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Hastings Center News

Anti-Ableist Medical Education: Meeting the Challenges

Despite increasing attention to the harms of ableism in health care and among health care providers, few institutions have made significant changes to the ways medical students and trainees are taught to think about disability and provide care to patients with disabil­ities. But given the well-documented health disparities, barriers to access, and discrimination that disabled people face while interfacing with the U.S. health care system, institutions of medical education have an ethical imper­ative to equip professionals-in-training with the tools to recognize and seek to prevent those harms.

A new Hastings Center issue brief offers strategic recommendations for medical educators and institutions to pursue in developing a more disability-conscious curriculum. The issue brief is the product of a Hastings Center project that involved conversations with expert advisors including medical educators, disability advocates, disability study scholars, leaders of professional organizations, and disabled medical students and trainees. The project was led by Liz Bowen, an assistant professor of bioethics and humanities at Upstate Medical University and a Hastings Center presidential scholar, and Erik Parens, a Hastings Center senior research scholar, with the support of the Josiah Macy Jr. Foundation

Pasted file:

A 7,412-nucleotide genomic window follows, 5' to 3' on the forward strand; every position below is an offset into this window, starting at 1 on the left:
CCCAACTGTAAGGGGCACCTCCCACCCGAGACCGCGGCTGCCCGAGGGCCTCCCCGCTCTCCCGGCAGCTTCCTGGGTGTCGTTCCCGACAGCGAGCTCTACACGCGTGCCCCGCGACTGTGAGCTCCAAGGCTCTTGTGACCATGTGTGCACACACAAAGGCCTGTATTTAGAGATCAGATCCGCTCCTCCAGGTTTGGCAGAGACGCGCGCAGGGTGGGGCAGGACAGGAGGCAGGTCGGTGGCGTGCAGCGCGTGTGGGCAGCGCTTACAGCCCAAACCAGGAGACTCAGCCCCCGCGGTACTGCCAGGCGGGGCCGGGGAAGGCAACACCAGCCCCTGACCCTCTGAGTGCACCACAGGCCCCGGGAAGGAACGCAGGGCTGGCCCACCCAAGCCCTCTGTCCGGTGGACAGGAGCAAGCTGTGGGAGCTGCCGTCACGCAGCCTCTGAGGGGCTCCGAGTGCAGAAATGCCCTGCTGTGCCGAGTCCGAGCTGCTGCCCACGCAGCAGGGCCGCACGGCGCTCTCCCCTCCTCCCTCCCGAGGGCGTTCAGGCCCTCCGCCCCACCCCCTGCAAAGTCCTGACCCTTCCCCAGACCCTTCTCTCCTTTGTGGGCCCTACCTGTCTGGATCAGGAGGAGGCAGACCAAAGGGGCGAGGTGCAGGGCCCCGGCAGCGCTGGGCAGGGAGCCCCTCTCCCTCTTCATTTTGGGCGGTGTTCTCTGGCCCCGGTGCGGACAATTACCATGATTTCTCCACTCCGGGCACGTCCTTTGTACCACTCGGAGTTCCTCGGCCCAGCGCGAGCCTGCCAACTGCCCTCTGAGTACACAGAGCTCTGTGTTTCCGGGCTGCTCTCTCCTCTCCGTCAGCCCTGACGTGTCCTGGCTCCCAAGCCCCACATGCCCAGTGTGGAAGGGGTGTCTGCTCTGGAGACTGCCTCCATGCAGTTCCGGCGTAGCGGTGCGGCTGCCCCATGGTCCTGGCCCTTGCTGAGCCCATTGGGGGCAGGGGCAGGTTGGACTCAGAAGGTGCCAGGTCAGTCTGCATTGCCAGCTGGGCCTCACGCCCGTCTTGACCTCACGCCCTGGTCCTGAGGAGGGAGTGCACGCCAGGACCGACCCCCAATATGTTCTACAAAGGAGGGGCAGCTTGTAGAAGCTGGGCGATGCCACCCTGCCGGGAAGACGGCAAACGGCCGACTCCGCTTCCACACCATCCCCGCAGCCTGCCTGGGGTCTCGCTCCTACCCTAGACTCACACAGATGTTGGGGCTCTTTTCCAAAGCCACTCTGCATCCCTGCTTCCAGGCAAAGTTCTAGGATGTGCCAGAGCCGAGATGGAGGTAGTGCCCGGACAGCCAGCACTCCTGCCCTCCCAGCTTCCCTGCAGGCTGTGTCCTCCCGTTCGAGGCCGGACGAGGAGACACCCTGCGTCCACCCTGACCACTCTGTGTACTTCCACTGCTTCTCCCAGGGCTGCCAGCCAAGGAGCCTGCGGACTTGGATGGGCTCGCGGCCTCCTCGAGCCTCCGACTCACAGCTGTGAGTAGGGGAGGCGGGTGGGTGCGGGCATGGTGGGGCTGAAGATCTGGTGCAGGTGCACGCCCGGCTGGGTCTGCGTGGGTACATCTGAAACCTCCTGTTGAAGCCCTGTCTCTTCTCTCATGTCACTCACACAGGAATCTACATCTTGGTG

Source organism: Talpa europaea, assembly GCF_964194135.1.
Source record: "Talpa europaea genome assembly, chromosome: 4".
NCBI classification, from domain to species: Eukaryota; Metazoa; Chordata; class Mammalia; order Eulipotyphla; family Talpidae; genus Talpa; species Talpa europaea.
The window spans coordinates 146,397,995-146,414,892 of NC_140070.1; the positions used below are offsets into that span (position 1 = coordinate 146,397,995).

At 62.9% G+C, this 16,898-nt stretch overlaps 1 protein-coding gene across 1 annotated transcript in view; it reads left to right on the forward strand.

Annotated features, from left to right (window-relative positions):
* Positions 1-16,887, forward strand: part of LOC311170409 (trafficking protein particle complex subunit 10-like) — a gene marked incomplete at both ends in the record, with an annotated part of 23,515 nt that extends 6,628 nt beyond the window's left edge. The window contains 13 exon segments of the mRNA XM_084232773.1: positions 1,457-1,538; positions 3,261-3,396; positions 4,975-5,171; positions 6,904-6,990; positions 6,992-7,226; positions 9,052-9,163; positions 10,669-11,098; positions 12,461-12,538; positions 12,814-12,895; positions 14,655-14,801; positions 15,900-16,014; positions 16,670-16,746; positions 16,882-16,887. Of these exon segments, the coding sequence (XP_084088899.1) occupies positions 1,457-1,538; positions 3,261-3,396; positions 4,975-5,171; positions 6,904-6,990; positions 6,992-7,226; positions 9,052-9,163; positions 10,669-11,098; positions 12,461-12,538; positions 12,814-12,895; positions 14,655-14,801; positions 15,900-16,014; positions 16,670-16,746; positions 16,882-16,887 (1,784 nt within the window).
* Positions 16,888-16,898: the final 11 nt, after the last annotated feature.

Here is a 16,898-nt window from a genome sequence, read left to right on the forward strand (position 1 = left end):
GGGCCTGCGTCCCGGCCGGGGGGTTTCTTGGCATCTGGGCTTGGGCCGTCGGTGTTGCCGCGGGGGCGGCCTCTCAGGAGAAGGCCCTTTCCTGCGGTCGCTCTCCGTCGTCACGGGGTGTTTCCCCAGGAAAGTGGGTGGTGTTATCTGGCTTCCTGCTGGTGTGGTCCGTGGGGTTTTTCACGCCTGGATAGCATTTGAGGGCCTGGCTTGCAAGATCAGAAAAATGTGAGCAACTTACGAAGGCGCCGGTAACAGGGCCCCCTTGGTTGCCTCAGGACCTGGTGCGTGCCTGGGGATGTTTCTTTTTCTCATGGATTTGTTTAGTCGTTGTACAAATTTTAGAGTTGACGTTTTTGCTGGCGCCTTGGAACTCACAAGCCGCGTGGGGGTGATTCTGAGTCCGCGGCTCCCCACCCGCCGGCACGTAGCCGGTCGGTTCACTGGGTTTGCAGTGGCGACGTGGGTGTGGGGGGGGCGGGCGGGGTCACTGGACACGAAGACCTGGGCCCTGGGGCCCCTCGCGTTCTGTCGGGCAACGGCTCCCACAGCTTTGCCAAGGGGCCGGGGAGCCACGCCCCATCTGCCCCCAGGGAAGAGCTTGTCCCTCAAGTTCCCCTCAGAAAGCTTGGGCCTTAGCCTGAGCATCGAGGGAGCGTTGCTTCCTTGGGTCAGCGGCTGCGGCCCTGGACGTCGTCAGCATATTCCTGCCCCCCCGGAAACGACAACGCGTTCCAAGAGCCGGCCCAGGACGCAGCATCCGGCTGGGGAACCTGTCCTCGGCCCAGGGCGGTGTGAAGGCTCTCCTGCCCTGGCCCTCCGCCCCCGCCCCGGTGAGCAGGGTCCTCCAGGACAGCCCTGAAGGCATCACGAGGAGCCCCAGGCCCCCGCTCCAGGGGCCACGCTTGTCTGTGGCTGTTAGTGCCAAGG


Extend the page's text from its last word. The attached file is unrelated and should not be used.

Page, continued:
The recommendations are “for any medical educator who recogniz­es a need to address ableism in their program but is unsure what might be possible or is facing common roadblocks.” They outline a set of fundamental goals for educators and institutions to pursue in developing a more disability-conscious curriculum, identify some of the most common challenges that arise in the pursuit of each goal, and offer strategies for meeting those challenges.

These strategies might be used by faculty, administra­tors, curriculum committees, or other interested institu­tional groups.

Read the issue brief, “Anti-Ableist Medical Education: Meeting the Challenges.”